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February 21, 2004

Band of Brothers

Amid the unremitting spitball fire of accusations over the President's National Guard service, a sarcastic press snarkily showcased a John Kerry surrounded by veterans and asked, "Why haven't any of the President's Band of Brothers come to his defense?".

Of course, several have done just that; but inexplicably, their firsthand accounts appear only in small papers or conservative forums. Larger papers like the WaPo, LA Times, and NY Times seem to have staged a media whiteout... leading one to wonder why what now appears to be a rhetorical question was posed in the first place?

The answer, of course, is that the question was the media equivalent of firing for effect: the answer to be inferred was that since the President had obviously shirked his duty, there was no band of brothers to come to his defense.

Facts are such inconvenient things. Consider the charge that then-Lt. Bush pulled strings to get into the Guard to avoid serving in Vietnam. A fellow pilot, and Bush's roommate, retired Major Dean A. Roome, recalls in a WorldNetDaily interview:

"He was one of my favorite people to ride formation with, because he was smooth. He was a very competent pilot," Roome said. "You sort of bet your life on each other in some of those formation missions, and to me it was always a pleasure to fly with George. He was good."

Bush logged more than 625 hours in the cockpit and ranked in the top 10 percent of his squadron, according to his performance evaluations.

They're saying we're all a bunch of privileged draft dodgers, and that we got in there to get out of Vietnam," Roome said. "But that's not the case. In our unit, we had an average of two people overseas in the Vietnam theater continuously from 1968 to 1970." He says he and other Guard pilots did combat support missions as part of a program codenamed "Palace Alert Southeast Asia." "If you look closely at the shoulder patches on the uniforms of some of the pilots photographed with George, you can see the Vietnam service patches," said Roome, who served at Ellington from 1967 to 1987.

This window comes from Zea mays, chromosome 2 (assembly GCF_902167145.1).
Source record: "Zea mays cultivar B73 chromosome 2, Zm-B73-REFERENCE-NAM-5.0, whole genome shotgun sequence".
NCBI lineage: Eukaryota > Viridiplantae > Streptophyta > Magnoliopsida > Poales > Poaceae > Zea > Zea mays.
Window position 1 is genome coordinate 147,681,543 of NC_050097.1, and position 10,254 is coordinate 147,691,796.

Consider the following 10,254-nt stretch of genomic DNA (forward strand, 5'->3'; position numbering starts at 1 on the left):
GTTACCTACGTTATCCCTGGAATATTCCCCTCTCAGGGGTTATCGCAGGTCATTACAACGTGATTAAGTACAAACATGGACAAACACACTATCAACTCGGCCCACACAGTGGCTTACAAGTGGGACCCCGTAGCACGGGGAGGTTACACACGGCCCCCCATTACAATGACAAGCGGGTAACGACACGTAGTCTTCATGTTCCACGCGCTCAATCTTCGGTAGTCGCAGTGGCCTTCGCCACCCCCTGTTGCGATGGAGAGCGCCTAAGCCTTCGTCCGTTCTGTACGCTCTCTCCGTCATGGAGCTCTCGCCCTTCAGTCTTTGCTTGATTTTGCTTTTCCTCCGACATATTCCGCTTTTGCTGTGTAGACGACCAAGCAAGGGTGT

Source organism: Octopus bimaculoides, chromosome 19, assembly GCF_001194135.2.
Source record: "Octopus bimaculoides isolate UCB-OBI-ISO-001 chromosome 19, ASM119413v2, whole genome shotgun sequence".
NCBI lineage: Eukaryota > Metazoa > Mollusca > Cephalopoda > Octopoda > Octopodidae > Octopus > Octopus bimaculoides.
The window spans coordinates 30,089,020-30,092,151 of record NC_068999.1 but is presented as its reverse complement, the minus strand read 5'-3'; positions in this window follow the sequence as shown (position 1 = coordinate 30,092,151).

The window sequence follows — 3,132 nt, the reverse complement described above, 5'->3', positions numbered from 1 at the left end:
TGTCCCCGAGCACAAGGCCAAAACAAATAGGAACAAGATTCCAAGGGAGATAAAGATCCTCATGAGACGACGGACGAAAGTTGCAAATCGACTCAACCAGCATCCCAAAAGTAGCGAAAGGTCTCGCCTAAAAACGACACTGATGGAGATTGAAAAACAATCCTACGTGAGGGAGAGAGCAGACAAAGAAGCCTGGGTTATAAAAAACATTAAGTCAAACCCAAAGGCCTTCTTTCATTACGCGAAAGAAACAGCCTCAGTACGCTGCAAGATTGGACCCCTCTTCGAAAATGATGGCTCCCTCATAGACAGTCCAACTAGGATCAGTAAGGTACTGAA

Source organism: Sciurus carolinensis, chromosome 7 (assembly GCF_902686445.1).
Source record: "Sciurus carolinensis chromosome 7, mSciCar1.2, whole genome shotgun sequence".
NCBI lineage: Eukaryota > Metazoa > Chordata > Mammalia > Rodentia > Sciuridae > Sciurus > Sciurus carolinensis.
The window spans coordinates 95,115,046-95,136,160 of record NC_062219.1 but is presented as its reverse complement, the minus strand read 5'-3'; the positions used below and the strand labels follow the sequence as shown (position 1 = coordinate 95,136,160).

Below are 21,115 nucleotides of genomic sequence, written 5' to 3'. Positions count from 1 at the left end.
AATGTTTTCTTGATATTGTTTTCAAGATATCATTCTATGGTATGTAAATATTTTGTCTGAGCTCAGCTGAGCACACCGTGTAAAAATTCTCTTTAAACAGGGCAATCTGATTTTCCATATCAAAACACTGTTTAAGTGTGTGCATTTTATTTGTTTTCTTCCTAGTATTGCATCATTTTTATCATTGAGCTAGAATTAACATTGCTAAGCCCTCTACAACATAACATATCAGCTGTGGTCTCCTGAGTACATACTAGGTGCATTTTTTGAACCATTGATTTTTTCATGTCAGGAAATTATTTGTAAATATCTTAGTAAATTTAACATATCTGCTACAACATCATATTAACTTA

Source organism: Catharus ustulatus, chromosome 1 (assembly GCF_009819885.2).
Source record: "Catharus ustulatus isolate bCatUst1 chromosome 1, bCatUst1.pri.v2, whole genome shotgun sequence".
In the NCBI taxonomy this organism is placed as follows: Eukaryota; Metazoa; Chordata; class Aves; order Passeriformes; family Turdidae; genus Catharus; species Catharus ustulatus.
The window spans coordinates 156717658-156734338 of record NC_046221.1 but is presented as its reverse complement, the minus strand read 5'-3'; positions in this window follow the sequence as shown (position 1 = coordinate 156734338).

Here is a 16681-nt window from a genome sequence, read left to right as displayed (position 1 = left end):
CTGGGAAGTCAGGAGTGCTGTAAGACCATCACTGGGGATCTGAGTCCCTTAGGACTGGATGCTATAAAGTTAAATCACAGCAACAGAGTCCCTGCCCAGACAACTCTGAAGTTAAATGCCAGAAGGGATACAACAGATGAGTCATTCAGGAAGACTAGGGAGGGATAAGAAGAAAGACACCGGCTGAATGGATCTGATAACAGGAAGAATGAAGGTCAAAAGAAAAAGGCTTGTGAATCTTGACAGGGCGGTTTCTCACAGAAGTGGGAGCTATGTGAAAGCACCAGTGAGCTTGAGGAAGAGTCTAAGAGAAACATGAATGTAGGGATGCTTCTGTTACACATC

He recalls Bush and another lieutenant volunteering for the program. "When I left for it, I told him he ought to look into it, and George was interested in it, because he and (ret. Lt. Col. Fred) Bradley went and saw the colonel and inquired about it," Roome said. But they were too late. The program was winding down and not accepting any more volunteers, and Bush didn't have enough flight time to qualify anyway. By July 1970, the overseas F-102 program had been canceled altogether, Roome says.
Roome's recollection is corroborated by Lt. Colonel William Campenelli, who also served with then-Lt. Bush in Texas:
A pilot program using ANG volunteer pilots in F-102s (called Palace Alert) was scrapped quickly after the airplane proved to be unsuitable to the war effort. Ironically, Lt. Bush did inquire about this program but was advised by an ANG supervisor (Maj. Maurice Udell, retired) that he did not have the desired experience (500 hours) at the time and that the program was winding down and not accepting more volunteers.

As to the rumors that Lt. Bush shirked his duty, the WorldNetDaily interview cited earlier quotes several of his fellow officers:

"Lieutenant Bush is an outstanding young pilot and officer and is a credit to his unit," Lt. Col. Bobby Hodges wrote on May 27, 1971. "This officer is rated in the upper 10 percent of his contemporaries." Another, written by Maj. William Harris on May 26, 1972, was just as glowing: "Lieutenant Bush is an exceptional fighter interceptor pilot and officer."
Former Staff Sergeant Dan Liles, who served with Bush in the Texas ANG, also